2. Consider only convictions that are relevant to the job in question 

An individual who has committed an illegal act in the past might commit a similar act in the future. However, NIC cited that most of them might not commit other offences. For example, an individual who has been convicted of DUI (driving while consuming drugs, alcohol, or prescription medication) might put the public at risk in a job that involves driving, but not in other jobs. 

3. Consider only convictions recent enough to indicate a significant risk 

The risk that someone who has been convicted of a crime will commit another offence decreases over time. Employers should consider available evidence on recidivism rates before rejecting an applicant. 

4. Do not ask about criminal records on application forms 

Delaying learning about an applicant’s criminal record until the interview or later enables the employer to make more informed hiring decisions. 

5. Use a qualified agency to conduct record checks 

Employers should carefully consider the quality standards of all Consumer Reporting Agencies. Price should not be the determining factor in choosing an agency to do a background check. 

6. The agency should report only convictions that are relevant and recent 

Employers should determine in advance the convictions that it considers relevant for specific jobs and the time period during which they are relevant. These determinations should be provided to the agency with instruction to report only convictions that meet these criteria.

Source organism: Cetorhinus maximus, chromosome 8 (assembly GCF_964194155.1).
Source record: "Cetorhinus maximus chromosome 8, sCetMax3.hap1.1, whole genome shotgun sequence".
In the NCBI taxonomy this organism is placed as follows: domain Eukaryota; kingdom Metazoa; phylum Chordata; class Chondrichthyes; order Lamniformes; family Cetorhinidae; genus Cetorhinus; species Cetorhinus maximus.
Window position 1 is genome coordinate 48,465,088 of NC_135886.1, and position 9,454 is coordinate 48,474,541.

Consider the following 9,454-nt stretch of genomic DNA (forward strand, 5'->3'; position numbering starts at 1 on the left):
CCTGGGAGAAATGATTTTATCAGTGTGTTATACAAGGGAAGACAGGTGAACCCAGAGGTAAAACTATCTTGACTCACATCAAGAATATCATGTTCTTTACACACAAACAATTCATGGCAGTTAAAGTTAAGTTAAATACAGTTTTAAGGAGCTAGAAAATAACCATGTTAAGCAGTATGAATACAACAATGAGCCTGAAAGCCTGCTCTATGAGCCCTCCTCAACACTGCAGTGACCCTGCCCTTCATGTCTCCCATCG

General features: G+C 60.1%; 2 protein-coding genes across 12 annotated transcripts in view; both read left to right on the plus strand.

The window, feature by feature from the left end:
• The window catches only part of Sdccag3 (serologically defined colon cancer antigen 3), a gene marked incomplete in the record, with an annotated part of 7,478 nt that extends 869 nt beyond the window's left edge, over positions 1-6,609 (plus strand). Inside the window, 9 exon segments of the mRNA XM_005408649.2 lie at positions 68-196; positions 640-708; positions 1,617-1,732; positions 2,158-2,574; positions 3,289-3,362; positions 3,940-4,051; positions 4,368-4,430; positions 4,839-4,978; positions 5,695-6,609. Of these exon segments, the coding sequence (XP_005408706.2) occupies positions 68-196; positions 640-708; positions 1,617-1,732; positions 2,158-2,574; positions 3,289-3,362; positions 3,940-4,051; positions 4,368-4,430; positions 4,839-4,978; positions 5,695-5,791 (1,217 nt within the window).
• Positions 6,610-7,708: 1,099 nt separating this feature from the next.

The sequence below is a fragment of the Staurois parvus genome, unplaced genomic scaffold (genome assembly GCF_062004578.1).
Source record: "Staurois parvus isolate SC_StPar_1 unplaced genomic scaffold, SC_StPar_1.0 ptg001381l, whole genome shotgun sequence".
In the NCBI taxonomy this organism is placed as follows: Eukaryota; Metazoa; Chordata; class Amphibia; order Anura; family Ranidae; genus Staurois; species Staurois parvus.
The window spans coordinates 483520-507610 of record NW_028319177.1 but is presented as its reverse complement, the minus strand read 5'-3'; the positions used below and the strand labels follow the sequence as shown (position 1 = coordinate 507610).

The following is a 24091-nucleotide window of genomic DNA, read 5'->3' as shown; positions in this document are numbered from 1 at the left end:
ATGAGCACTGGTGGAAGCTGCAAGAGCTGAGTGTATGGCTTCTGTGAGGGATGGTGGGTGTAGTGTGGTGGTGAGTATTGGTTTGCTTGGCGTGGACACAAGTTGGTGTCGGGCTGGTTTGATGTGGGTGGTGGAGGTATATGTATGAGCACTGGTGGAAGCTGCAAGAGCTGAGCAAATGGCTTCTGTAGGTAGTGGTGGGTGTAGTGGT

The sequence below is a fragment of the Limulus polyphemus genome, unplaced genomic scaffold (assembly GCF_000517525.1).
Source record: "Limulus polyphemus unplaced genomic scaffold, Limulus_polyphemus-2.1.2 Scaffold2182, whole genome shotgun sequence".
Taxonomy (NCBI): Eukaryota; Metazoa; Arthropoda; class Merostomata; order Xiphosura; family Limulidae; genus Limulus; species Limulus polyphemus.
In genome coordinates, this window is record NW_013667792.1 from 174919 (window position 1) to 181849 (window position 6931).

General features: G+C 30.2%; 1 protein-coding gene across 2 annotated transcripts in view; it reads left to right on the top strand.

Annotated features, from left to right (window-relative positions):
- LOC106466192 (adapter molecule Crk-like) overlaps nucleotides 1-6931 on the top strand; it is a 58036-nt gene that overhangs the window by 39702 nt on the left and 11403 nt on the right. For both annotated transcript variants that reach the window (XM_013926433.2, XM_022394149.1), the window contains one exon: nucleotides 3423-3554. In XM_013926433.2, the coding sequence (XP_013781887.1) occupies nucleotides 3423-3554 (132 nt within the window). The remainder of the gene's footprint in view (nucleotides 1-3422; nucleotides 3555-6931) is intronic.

7. Report convictions only when the full name and one other identifier match 

Having the same first and last name in a country with millions of populations is normal. Thus, a conviction should only be reported to an employer when full name (including middle name where available) and at least one another identified match. 

8. Confirm all information from online databases with original source 

Online databases are not always accurate and up to date. All information from such a database should be confirmed with original sources. For example, if an ex-felon candidate had been prisoned in town X, call the authority in town X and ask for confirmation regarding the information you gain from the online database. 

9. Get current disposition of all relevant information